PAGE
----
Examining Possible Causes of Gulf War Illness: RAND Policy Investigations and Reviews of the Scientific Literature
Nov 25, 2005
Note: Many electronic documents posted prior to 2003 are available as chapter PDFs or HTML files linked from the Contents.
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The confrontation that began when Iraq invaded Kuwait in August 1990 brought with it the threat that chemical and biological weapons might be used against the more than half a million military personnel the United States deployed to the region. To protect these troops from such threats, the Department of Defense wished to use drugs and vaccines that, not having been tested for use in these specific situations, were considered “investigational” by the federal Food and Drug Administration. This report examines the history of the Interim Rule, adopted in December 21, 1990, that authorized the Commissioner of Food and Drugs to waive informed consent for the use of investigational drugs and vaccines for certain military uses; how this authority was used for pyridostigmine bromide and botulinum toxoid during the Gulf War; and the subsequent controversy surrounding the rule, its application, and its implications. The report then analyzes the issues the Interim Rule raised when investigational drugs are used for such purposes and makes recommendations for dealing with similar situations in the future.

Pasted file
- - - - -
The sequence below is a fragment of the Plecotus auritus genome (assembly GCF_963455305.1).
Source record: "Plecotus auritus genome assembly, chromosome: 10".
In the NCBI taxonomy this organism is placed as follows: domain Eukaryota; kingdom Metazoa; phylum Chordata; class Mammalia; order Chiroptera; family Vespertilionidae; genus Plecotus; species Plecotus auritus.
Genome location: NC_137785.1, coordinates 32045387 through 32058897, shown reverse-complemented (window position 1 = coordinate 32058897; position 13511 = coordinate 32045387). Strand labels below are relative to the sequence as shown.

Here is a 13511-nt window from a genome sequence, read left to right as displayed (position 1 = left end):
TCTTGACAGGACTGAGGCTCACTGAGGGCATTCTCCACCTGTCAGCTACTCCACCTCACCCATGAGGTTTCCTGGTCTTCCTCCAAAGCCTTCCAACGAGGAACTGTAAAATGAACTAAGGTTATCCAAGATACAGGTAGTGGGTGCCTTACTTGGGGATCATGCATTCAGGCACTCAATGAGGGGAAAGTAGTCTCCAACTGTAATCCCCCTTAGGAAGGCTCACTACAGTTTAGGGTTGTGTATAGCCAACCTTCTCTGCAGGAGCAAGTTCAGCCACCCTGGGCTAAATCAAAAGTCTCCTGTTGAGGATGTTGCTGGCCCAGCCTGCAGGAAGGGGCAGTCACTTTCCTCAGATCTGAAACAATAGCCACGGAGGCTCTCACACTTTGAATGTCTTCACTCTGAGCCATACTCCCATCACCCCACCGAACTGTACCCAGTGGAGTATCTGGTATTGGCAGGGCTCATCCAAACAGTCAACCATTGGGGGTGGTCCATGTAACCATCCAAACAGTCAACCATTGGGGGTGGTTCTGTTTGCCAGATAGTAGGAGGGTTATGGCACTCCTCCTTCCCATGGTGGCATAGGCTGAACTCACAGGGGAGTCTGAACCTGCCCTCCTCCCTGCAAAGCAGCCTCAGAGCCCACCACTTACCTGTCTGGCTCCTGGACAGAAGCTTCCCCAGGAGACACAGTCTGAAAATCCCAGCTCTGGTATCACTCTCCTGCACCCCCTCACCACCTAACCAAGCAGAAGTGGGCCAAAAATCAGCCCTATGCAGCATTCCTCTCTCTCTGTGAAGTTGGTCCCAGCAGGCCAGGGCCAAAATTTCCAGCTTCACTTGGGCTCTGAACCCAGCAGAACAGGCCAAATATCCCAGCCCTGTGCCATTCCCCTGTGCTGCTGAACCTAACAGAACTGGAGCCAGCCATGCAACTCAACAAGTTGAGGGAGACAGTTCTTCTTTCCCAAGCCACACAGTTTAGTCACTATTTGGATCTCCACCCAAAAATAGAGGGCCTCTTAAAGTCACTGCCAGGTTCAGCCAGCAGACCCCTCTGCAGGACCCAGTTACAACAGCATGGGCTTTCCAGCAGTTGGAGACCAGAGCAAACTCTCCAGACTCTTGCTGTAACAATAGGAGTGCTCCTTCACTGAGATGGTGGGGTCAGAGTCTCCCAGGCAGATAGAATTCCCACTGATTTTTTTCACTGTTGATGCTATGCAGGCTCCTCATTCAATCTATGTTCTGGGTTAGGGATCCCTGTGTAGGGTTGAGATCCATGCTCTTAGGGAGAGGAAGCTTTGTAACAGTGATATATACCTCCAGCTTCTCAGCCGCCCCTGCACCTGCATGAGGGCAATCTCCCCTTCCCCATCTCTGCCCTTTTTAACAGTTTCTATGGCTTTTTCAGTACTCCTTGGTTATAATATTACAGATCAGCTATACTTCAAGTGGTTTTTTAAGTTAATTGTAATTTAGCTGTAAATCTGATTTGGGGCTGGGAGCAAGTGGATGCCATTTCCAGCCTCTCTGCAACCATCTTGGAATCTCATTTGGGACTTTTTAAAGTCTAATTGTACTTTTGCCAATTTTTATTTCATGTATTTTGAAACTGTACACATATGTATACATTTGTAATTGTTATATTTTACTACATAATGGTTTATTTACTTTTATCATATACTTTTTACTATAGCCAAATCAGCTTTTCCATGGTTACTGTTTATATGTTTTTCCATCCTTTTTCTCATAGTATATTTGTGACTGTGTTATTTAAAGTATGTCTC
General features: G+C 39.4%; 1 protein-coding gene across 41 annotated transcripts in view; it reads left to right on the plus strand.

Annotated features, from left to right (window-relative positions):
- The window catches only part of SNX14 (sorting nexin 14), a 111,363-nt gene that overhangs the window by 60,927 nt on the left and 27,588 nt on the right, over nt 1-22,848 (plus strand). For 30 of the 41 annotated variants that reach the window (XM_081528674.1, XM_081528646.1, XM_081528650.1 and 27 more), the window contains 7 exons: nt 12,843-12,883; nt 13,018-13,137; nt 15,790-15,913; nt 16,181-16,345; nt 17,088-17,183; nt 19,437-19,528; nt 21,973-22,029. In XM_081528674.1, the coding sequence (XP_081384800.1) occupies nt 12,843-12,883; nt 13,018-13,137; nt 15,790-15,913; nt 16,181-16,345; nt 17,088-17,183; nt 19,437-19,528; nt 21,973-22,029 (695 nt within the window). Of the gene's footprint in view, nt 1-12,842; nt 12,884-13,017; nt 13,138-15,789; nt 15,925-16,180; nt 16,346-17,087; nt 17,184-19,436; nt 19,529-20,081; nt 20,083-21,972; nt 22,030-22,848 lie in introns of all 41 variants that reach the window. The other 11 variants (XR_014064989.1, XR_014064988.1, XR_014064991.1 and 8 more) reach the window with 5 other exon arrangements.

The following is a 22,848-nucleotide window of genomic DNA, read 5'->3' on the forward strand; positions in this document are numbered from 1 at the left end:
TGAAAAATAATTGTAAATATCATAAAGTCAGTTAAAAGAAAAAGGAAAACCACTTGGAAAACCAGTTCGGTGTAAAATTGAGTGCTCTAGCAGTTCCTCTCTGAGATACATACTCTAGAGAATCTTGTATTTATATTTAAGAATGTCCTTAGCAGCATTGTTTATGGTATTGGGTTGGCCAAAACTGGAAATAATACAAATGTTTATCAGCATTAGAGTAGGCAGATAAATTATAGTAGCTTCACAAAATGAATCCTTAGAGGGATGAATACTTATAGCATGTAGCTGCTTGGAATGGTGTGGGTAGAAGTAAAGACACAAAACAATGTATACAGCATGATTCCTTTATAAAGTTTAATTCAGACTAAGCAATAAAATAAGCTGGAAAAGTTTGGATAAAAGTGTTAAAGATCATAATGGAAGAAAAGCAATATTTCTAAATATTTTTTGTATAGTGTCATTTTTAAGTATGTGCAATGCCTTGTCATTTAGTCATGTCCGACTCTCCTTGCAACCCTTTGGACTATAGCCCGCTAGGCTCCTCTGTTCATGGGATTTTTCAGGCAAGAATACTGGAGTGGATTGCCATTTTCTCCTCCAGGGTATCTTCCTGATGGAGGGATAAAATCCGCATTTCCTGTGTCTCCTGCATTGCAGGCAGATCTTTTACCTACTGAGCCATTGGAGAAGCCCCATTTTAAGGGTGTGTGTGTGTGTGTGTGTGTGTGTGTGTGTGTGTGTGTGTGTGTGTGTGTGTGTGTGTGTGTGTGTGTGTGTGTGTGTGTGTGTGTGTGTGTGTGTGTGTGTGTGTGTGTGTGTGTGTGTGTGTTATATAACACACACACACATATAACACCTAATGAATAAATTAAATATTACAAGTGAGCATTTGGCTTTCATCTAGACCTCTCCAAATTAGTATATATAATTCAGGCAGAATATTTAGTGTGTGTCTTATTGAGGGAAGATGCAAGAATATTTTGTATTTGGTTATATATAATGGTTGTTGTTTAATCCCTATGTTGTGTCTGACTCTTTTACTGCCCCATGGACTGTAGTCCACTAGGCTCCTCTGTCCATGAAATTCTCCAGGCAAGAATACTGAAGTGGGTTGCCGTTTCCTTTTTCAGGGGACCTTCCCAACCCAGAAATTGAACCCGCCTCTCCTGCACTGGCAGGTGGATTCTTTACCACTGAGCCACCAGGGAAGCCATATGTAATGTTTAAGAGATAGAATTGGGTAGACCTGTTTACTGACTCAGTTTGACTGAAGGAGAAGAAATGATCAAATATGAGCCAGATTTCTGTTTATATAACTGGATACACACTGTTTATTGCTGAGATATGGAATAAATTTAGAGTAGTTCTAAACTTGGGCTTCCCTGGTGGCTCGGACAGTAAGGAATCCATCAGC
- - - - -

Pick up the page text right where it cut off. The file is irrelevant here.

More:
Figure and Tables HTML
The History of the Interim Rule HTML
What Uses of Drugs Are Investigational? HTML
The Interim Rule and Its Alternatives HTML
Broader Issues HTML
Conclusions and Recommendations HTML